Wednesday July 24, 2002
Iran's president, Mohammad Khatami, warned the US yesterday to abandon its plans to attack Iraq and denounced what Tehran believes is a calculated Bush administration campaign to provoke mass insurrection in Iran.
"We wish to caution the great powers against further interference in the region and against the exacerbation of the flames of war," Mr Khatami said during a visit to Malaysia. "We live in a very frightening situation today. We have never witnessed war being so much promoted in the US." Iran's leadership would not bow to US "threats and insults", he said. In a pointed reference to US hopes to depose Saddam Hussein and impose "regime change" in Iraq, Mr Khatami said that any such action could destabilise the entire region, with unpredictable results.
"No one has the right to decide for the people of Iraq. The people of Iraq should decide for themselves," he said. Tehran's own disputes with Baghdad notwithstanding, "we condemn any foreign interference in Iraq".
In a measure of how sharply US-Iranian relations have deteriorated in recent months, he also accused Washington of colluding with Israel in a policy of "genocide" against the Palestinians.
Mr Khatami's remarks raised the possibility that a US military attack on Iraq could trigger a regional conflagration, drawing in Iran and possibly even Israel, Iran's sworn enemy.
The reformist Iranian leader, who is engaged in a long-running battle at home with conservative opponents, spoke as officials in Washington suggested a significant hardening of US policy on Iran.
The officials indicated that the Bush administration has decided to drop the policy of engagement supported by Britain, the EU and former US president Bill Clinton, and instead adopt a more confrontational approach, including open encouragement of anti-government forces in Iran.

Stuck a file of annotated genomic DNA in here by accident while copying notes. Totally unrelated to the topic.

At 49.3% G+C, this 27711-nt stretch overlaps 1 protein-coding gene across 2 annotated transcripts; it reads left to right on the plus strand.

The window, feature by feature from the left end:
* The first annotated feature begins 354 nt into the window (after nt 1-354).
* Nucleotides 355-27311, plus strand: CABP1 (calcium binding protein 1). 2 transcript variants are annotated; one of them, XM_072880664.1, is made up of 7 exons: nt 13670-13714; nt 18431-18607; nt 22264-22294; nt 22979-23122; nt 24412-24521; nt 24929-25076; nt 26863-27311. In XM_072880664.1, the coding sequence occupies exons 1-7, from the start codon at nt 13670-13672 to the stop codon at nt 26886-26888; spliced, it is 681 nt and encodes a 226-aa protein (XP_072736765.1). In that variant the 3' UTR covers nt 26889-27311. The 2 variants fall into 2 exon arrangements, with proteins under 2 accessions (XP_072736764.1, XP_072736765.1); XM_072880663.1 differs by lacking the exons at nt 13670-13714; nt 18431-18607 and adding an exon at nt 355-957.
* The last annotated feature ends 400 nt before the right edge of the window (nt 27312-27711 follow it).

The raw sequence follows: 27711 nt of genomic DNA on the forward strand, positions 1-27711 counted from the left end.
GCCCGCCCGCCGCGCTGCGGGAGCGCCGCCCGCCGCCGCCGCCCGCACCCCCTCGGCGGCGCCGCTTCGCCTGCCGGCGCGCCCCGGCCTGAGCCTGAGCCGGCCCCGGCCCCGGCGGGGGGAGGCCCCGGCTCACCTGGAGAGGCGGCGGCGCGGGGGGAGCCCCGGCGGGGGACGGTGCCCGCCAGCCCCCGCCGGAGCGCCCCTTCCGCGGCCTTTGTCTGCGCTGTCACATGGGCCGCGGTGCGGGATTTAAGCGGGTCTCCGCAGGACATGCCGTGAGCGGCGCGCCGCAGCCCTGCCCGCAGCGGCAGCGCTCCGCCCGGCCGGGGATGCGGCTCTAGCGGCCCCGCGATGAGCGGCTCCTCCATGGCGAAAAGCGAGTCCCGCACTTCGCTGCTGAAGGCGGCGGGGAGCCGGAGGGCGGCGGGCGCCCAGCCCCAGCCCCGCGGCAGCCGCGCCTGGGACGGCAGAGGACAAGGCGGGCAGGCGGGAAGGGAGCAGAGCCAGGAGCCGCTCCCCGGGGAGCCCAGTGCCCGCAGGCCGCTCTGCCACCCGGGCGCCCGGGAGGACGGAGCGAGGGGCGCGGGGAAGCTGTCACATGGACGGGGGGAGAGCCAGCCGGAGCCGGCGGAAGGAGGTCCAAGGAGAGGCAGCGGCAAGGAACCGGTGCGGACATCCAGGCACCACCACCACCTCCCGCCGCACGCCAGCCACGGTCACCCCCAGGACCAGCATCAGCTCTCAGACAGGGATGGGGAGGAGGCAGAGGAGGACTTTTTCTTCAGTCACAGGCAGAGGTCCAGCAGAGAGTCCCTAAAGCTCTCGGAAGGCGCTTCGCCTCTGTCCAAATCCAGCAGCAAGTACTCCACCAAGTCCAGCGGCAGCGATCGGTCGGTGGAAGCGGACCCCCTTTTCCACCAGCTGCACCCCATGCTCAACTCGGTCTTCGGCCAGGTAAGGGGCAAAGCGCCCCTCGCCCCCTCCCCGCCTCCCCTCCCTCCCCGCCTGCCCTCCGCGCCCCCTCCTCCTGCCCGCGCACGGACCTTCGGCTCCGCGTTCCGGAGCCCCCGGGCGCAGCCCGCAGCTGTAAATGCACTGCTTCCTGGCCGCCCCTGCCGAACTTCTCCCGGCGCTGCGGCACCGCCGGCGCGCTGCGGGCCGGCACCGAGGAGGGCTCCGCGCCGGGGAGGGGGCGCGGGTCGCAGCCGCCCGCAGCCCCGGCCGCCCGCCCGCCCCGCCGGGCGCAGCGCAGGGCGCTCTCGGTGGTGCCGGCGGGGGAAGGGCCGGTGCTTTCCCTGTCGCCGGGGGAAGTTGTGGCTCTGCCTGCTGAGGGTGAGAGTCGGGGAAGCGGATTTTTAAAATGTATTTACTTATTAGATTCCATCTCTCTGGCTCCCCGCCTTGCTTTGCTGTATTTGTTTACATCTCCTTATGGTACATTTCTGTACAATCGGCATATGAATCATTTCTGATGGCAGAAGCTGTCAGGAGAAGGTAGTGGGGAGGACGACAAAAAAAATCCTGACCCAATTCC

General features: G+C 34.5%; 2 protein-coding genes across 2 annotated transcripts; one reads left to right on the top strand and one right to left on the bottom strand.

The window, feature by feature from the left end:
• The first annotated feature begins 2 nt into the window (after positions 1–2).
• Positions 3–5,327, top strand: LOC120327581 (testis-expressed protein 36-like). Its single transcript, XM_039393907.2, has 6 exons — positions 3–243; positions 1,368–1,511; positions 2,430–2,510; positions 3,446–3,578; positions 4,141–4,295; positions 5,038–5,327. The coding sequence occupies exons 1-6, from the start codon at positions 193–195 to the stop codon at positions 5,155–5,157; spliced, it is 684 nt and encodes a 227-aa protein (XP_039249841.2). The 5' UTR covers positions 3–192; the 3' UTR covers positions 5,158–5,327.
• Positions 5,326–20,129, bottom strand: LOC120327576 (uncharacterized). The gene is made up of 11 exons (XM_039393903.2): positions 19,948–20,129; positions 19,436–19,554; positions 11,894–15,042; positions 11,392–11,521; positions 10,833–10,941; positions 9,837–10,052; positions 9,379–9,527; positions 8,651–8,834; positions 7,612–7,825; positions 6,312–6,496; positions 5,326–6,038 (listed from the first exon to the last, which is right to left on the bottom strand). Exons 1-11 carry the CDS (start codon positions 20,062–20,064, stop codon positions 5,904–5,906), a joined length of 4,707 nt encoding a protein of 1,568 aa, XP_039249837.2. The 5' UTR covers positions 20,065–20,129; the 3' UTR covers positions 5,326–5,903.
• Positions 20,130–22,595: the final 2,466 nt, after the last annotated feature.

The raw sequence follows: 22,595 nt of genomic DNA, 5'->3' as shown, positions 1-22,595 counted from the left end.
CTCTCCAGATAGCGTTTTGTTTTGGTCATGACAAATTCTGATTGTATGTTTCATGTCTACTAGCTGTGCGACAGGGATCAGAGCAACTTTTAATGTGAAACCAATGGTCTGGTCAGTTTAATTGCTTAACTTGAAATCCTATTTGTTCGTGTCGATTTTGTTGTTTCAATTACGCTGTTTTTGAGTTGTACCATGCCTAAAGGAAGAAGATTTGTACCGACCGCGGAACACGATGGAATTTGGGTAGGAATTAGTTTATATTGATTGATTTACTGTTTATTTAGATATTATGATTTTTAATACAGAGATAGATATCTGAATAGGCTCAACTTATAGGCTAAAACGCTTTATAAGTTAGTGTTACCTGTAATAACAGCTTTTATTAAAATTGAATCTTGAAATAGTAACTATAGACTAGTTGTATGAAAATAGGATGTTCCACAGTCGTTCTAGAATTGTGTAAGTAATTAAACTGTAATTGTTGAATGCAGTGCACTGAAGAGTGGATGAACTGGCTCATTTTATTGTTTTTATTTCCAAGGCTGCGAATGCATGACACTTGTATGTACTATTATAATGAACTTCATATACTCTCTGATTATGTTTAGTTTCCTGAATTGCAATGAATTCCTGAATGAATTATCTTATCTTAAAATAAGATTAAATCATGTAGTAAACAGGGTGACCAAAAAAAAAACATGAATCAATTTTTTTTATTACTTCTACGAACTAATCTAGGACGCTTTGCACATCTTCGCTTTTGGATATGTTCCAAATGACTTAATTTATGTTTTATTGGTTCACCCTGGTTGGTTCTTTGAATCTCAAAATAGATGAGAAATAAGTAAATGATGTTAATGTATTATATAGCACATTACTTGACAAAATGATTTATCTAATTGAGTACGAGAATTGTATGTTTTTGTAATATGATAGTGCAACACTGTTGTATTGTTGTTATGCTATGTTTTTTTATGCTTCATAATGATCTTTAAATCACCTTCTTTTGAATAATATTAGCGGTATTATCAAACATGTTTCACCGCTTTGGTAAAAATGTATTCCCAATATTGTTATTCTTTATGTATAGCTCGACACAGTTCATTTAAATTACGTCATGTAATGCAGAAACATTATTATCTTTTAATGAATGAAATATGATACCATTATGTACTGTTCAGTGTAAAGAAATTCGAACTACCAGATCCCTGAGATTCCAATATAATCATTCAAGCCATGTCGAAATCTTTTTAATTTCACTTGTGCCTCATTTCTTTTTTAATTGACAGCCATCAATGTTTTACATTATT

Mr Khatami and his pro-reform supporters in government "are too weak, ineffective and not serious about delivering on their promises", one official told the Washington Post. "We have made a conscious decision to associate with the aspirations of the Iranian people."
Earlier this month, George Bush appealed to ordinary Iranians, suggesting that they were, in effect, being held hostage by the country's Shi'ite clerical establishment. He also accused Iranian leaders of corruption. "In the last two Iranian presidential elections... the vast majority of the Iranian people voted for political and economic reform," Mr Bush stated. "Yet their voices are not being listened to by the unelected people who are the real rulers of Iran.
"Uncompromising, destructive policies have persisted... Meanwhile, members of the ruling regime and their families continue to obstruct reform while reaping unfair benefits. Iran's people... have no better friend than the United States of America," Mr Bush said.
His statement was conveyed directly to Iran via the government-funded Voice of America radio station.
Iran's supreme spiritual leader, Ayatollah Ali Khamenei, issued a fierce response: "America has spread the shadow of war and death in the region, threatening officially to overthrow the people and government of Iran," he said last week. "The great Iranian nation will not retreat."
The US policy shift concludes a process begun last January when Mr Bush labelled Iran a "rogue state" linked to terrorism and a part of the "axis of evil" that includes Iraq and North Korea. Mr Bush also accuses Tehran of seeking to acquire weapons of mass destruction.
The tougher US position puts it at odds with Britain and the EU, which favour "critical engagement" with Iran, in the hope of encouraging reform, and have been negotiating a trade pact with Tehran. The foreign secretary, Jack Straw, has visited Tehran and a German government delegation is due there next month.
"We believe engaging with the reformers is the best way forward and we still do," a Foreign Office source said last night.
Mr Bush's statement, issued on July 12, caused anger and astonishment inside Iran, dismaying reformists who have been struggling against a growing conservative backlash and provoking anti-American demonstrations. US analysts interpreted Washington's harder line as another setback for the secretary of state, Colin Powell, and an advance for hawks within the national security council and the Pentagon.
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